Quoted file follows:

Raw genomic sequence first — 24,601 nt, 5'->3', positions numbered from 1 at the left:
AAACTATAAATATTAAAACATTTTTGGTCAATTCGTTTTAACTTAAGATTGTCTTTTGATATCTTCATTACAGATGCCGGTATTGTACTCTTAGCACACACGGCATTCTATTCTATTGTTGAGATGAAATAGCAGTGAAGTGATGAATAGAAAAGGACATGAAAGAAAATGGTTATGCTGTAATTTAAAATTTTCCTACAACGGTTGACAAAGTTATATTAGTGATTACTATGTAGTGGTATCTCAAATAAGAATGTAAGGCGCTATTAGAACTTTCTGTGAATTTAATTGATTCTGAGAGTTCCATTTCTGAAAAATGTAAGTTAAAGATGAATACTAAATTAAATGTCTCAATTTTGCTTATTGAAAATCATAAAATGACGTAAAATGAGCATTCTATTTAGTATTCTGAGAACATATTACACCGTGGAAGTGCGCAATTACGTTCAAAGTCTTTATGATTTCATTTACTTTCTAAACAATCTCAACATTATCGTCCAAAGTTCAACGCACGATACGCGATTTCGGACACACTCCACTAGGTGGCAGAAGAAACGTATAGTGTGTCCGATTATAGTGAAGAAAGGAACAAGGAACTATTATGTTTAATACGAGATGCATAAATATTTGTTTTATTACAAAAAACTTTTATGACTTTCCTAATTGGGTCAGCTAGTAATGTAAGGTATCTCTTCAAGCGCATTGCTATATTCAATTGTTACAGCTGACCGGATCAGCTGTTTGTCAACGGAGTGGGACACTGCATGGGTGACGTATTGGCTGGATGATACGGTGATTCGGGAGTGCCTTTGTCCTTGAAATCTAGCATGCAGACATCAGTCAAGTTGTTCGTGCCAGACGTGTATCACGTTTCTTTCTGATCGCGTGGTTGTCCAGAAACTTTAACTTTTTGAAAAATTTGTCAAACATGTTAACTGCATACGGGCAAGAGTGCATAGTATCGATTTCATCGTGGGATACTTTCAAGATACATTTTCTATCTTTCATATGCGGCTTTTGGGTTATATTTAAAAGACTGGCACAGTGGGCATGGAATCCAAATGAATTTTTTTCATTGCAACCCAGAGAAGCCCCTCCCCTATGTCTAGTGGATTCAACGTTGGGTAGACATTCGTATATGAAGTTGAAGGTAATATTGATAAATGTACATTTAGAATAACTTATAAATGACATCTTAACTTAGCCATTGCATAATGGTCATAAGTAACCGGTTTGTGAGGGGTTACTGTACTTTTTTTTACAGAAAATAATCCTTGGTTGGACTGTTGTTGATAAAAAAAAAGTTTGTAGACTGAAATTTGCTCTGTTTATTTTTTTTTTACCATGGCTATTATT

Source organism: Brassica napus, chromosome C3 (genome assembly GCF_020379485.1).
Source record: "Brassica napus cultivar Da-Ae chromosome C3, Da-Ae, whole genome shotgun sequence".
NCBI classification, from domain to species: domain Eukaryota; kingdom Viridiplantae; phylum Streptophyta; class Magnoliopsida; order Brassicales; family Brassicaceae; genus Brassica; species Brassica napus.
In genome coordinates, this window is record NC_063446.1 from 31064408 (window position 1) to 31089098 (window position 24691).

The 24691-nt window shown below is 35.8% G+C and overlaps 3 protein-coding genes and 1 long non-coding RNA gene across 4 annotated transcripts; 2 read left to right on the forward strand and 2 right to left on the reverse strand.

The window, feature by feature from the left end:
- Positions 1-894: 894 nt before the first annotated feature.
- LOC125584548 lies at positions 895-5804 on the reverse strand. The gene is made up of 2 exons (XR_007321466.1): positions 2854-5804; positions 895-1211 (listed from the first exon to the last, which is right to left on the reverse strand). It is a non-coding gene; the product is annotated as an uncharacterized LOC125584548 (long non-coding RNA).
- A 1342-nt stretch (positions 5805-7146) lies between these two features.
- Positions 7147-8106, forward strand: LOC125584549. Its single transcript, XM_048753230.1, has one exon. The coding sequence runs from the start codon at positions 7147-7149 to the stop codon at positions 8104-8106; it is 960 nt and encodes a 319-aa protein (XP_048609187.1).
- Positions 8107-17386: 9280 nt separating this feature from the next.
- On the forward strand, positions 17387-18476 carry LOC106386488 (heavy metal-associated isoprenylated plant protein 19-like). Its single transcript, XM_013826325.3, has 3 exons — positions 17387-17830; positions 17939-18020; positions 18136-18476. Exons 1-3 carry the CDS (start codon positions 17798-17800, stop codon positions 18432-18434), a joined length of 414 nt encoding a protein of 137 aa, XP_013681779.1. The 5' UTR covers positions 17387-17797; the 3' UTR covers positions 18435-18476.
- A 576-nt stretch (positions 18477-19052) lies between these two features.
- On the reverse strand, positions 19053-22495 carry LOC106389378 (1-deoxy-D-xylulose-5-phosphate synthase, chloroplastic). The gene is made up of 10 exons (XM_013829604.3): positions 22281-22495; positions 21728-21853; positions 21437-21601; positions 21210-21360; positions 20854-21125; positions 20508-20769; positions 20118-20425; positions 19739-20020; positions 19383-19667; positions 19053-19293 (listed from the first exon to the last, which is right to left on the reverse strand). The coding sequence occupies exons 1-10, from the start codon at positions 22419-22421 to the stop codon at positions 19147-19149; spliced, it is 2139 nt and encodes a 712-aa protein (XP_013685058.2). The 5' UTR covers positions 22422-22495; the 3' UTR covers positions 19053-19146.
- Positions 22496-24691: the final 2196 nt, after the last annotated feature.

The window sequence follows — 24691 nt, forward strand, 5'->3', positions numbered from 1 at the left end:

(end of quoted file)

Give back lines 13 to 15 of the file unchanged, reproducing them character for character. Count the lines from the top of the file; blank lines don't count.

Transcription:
- Positions 8107-17386: 9280 nt separating this feature from the next.
- On the forward strand, positions 17387-18476 carry LOC106386488 (heavy metal-associated isoprenylated plant protein 19-like). Its single transcript, XM_013826325.3, has 3 exons — positions 17387-17830; positions 17939-18020; positions 18136-18476. Exons 1-3 carry the CDS (start codon positions 17798-17800, stop codon positions 18432-18434), a joined length of 414 nt encoding a protein of 137 aa, XP_013681779.1. The 5' UTR covers positions 17387-17797; the 3' UTR covers positions 18435-18476.
- A 576-nt stretch (positions 18477-19052) lies between these two features.